The first time I heard the name “Petrified Forest,” I pictured an actual forest with upright trees made out of stone and, I don’t know, like fossilized pine cones littering the floor or something ridiculous like that. I don’t mind saying that I was an adult at the time, either, because let’s face it the phrase “petrified forest” is kind of misleading. Though I suppose “Petrified Logs Scattered Around on the Ground” is not really a super compelling name for a national park.
California has its own petrified forest — it’s in Napa County — but I’m sorry to say that it’s less impressive than the one in Arizona. I’ve been wanting to visit Petrified Forest National Park for a couple of years, since I wrote a 250-word blurb about the park’s Agate Bridge in a longer story about natural bridges, in fact, Agate Bridge was the primary reason I planned to drive more than 2,300 miles across the American southwest with three children in a 9-year-old minivan. (Waiting for Mom to pop into the comments again and tell me off for being crazy).
The broken, scattered logs that make up the petrified part of Petrified Forest National Park are 225 million years old, which means the last time they were upright was around 25 million years before the Jurassic. So these now-stone trees pre-date dinos like Stegosaurus and Brachiosaurus by 25 million years, and they predate T-rex and Velociraptor by a couple of hundred million years more. In fact, the prehistoric creatures that occupied the Petrified Forest before it was petrified looked more like crocodiles than like most dinosaurs. Science is only aware of two actual dinosaurs that lived in the area during that time, and they were roughly the size of greyhounds.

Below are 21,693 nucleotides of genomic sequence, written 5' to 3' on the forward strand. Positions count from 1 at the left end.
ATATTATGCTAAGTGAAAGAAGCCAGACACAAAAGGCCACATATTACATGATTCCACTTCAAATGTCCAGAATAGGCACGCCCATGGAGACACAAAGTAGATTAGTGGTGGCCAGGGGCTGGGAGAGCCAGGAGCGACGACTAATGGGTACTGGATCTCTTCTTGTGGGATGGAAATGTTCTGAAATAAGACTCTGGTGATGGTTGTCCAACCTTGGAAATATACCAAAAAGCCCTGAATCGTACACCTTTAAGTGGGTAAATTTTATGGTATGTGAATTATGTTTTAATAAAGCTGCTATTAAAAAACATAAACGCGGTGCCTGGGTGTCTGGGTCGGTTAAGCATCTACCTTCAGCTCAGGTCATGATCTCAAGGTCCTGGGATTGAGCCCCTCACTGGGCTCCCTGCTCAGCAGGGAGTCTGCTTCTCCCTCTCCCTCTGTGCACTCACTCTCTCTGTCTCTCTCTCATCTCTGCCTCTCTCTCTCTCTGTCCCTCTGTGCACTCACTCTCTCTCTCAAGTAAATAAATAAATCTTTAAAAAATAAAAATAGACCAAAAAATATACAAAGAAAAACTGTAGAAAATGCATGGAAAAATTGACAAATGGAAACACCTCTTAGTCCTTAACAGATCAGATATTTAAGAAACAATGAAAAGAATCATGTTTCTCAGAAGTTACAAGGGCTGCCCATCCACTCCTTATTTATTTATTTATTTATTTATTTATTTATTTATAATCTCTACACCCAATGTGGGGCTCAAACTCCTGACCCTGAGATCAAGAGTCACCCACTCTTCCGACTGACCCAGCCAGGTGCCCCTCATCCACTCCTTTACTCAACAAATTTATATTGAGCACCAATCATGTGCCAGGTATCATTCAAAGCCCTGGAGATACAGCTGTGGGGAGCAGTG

So these trees are old, and when you look closely at them you get a strange sense of seeing something that you can’t ever really see. Because the wood isn’t wood anymore — it’s a bizarre facsimile of what it used to be only sort of grotesquely beautiful, given that its mold was a once-living thing that died and decomposed millions of years ago. Like fossil bone, petrified wood isn’t wood, it’s the minerals that seeped into the wood over time, replacing all of the organic matter that was once there. The logs you see in the forest today contain manganese, lithium, and copper, which give them an almost peacock look.
The conditions that preserve wood in this way are uncommon, which is what makes the Petrified Forest so remarkable. There are thousands of fragmented logs scattered across the 350 square mile park and beyond, too, indicating that those perfect conditions happened here, in this now-arid place, across a broad stretch of land and over a long period of time.
Also, Agate Bridge is pretty cool in person. Maybe not “plan your whole trip around this” cool, but cool.